I happened to channel surf past this much discussed discussion between Trevor Noah and Tomi Lahren a few nights ago.
I came in at the part where Noah used the logical fallacy of equivocation when Lahren asked, “What did the KKK do?”
He pretended Lahren asked because she didn’t know, so she must be ignorant.
Yet, her question came after listing several things that took place at Black Lives Matter events that mirrored actions KKK has been known for. Her question was meant to make that connection: that BLM acts like a hate group.
The fallacy got the response that fallacies like equivocation often gets from people on the 6th grade level discordant discussions — a rousing applause.
It also had another typical outcome. It put Lahren in a defensive mode and she had a tough time articulating her points after that, at least for the 20 seconds I continued to watch it before I continued my channel surfing, since I don’t find 6th grade level political discussions interesting.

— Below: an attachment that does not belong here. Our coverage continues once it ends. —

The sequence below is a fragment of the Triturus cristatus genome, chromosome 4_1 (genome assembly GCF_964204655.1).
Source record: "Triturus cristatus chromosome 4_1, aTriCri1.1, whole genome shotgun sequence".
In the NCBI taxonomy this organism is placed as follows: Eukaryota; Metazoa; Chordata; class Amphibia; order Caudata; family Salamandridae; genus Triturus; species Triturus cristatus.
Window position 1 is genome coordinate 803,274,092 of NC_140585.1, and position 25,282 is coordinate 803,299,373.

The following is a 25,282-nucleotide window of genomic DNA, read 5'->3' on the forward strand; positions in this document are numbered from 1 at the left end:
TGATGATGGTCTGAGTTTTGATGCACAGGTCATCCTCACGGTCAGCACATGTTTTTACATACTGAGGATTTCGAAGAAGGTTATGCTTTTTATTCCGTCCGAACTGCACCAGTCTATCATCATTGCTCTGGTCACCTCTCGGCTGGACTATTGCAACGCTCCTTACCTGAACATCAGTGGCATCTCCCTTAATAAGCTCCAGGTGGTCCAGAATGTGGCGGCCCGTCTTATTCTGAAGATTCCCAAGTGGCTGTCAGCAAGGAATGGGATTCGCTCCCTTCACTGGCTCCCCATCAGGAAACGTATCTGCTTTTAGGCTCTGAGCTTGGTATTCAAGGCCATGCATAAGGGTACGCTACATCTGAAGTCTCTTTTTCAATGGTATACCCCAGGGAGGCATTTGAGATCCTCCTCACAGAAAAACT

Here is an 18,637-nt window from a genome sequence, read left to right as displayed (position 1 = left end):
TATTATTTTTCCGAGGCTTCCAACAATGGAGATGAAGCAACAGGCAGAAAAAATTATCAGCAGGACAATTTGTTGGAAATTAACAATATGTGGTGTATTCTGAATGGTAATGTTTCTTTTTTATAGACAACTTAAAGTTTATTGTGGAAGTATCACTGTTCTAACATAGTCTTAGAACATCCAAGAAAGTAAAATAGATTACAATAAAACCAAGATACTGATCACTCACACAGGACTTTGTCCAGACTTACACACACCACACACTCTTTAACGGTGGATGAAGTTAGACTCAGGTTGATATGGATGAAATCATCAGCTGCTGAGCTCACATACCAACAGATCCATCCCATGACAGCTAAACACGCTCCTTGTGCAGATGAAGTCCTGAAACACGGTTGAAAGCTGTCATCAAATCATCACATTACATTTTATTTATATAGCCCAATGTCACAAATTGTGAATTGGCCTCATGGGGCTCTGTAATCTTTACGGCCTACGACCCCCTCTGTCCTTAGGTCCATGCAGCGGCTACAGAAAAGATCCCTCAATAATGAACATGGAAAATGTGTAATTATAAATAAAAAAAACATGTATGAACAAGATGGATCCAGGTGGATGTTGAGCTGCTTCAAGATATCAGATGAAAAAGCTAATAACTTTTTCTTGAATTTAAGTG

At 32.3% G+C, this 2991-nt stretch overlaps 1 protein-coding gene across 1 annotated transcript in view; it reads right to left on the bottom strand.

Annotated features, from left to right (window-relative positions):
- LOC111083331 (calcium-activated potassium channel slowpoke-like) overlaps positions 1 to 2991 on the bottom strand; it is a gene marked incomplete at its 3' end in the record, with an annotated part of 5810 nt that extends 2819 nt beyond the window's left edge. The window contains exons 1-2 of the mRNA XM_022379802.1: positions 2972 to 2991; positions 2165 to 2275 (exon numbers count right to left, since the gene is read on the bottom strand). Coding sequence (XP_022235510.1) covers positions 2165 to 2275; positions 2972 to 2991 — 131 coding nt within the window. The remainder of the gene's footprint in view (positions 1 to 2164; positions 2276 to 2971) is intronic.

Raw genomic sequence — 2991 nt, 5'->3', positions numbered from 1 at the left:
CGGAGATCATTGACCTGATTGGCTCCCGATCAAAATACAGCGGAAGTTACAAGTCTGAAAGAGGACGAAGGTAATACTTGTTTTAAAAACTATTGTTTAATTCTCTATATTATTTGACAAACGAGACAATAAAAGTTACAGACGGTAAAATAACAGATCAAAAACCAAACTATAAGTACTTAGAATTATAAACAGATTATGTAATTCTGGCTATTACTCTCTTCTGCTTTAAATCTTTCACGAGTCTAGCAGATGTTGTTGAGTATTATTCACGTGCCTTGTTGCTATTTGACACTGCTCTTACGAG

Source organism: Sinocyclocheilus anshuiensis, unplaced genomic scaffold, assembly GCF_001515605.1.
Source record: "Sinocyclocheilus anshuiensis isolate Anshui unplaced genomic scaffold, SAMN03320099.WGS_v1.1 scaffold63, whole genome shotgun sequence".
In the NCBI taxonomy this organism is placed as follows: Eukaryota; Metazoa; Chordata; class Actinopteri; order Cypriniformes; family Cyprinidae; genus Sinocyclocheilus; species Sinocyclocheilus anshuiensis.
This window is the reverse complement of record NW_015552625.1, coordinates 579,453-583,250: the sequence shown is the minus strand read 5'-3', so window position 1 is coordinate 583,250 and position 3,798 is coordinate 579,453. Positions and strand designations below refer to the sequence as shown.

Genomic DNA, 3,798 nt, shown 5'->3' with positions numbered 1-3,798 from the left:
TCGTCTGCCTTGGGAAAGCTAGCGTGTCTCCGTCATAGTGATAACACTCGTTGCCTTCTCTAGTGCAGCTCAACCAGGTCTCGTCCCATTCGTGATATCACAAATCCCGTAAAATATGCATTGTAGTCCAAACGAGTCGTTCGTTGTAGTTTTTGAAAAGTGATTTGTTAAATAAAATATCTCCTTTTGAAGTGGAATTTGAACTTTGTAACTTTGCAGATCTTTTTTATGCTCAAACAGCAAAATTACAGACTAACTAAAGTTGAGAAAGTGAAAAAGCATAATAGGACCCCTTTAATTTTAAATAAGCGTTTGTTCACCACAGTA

When a logical fallacy is used, I find it more productive for the conversation to put the conversation on pause and point out the fallacy.
If I was Lahren it might have said something like this:
Hold on, Trevor. Let’s unpack what just happened.
You used an informal logical fallacy called equivocation to change the meaning of what I said.
You know, I know and all the people in the audience who just cheered you for using a fallacy that is common among 6th graders know that I’m not ignorant of what the KKK does.
Everyone knows that my point is BLM, in some cases, has acted like a hate group. So, rather than making fun of a point I did not make, how about we stick to the point I did make?
Do you agree or disagree that BLM is stooping to that level?